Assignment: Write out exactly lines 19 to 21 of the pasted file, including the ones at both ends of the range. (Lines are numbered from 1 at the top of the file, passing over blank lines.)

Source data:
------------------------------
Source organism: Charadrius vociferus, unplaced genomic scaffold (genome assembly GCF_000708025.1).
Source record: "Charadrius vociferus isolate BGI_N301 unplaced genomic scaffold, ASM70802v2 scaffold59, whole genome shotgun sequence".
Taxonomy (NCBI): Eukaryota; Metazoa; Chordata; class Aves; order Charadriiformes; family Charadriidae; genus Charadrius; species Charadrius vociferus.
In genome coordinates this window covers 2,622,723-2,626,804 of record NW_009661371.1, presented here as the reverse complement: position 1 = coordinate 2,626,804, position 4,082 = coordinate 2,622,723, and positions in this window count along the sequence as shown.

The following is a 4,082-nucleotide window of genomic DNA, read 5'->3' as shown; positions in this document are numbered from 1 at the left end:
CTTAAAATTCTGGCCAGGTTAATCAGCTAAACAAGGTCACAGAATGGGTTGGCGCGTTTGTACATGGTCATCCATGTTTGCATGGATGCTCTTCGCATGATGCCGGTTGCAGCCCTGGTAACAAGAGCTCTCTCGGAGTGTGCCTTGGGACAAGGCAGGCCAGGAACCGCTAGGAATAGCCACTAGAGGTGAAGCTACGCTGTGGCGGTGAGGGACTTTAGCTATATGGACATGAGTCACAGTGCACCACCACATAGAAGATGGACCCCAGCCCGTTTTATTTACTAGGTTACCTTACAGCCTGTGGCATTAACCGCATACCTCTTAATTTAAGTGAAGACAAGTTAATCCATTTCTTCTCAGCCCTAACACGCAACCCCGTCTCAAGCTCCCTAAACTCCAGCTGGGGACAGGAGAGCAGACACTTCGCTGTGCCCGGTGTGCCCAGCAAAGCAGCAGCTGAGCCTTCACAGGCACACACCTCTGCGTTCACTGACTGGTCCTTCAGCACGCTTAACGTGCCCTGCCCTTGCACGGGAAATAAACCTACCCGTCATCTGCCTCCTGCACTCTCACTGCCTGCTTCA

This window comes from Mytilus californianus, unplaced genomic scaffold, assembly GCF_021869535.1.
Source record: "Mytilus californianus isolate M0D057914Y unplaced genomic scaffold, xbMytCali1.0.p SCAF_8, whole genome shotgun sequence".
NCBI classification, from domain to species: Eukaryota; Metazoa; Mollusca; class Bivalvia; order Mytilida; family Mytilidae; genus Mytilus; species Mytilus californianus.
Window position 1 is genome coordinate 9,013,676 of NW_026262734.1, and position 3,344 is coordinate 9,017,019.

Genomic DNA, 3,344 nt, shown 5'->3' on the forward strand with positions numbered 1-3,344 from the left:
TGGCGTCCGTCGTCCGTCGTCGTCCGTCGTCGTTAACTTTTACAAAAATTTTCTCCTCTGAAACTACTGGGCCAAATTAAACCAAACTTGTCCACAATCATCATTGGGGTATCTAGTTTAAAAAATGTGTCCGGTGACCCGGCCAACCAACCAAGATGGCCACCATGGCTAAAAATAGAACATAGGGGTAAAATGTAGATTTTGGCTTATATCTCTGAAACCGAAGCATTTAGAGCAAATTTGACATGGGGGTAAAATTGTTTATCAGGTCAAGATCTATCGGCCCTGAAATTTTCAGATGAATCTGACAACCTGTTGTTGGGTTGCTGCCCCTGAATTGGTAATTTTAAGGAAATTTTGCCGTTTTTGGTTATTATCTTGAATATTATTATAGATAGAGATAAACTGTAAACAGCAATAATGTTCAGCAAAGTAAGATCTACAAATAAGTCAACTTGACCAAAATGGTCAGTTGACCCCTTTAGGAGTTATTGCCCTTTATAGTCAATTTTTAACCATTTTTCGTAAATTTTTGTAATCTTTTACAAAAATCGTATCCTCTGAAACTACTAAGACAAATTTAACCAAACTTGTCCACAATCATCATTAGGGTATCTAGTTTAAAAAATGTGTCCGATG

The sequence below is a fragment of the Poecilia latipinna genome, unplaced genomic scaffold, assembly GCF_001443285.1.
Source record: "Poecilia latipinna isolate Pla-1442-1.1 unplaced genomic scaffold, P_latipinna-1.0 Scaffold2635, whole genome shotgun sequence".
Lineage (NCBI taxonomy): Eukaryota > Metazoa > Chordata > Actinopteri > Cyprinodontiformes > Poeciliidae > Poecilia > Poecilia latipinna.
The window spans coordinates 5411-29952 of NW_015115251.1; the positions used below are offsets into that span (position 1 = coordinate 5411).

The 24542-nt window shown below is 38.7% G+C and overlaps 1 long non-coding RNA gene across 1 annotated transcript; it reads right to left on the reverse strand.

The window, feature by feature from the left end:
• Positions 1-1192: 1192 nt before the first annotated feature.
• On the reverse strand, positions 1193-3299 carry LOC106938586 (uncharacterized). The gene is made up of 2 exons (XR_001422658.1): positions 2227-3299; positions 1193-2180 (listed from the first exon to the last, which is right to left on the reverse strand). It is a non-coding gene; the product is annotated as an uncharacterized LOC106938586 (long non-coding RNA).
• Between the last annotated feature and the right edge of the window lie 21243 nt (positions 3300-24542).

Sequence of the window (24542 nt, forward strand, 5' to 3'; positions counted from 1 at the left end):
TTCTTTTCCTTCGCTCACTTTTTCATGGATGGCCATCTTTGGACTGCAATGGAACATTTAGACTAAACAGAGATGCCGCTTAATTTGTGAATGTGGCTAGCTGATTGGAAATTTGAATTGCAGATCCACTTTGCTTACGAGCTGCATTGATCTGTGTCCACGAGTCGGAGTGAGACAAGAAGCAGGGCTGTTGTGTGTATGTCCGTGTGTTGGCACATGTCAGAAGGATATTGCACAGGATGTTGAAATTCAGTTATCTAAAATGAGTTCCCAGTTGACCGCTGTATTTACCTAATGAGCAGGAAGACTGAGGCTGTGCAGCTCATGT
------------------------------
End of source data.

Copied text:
• Positions 1-1192: 1192 nt before the first annotated feature.
• On the reverse strand, positions 1193-3299 carry LOC106938586 (uncharacterized). The gene is made up of 2 exons (XR_001422658.1): positions 2227-3299; positions 1193-2180 (listed from the first exon to the last, which is right to left on the reverse strand). It is a non-coding gene; the product is annotated as an uncharacterized LOC106938586 (long non-coding RNA).
• Between the last annotated feature and the right edge of the window lie 21243 nt (positions 3300-24542).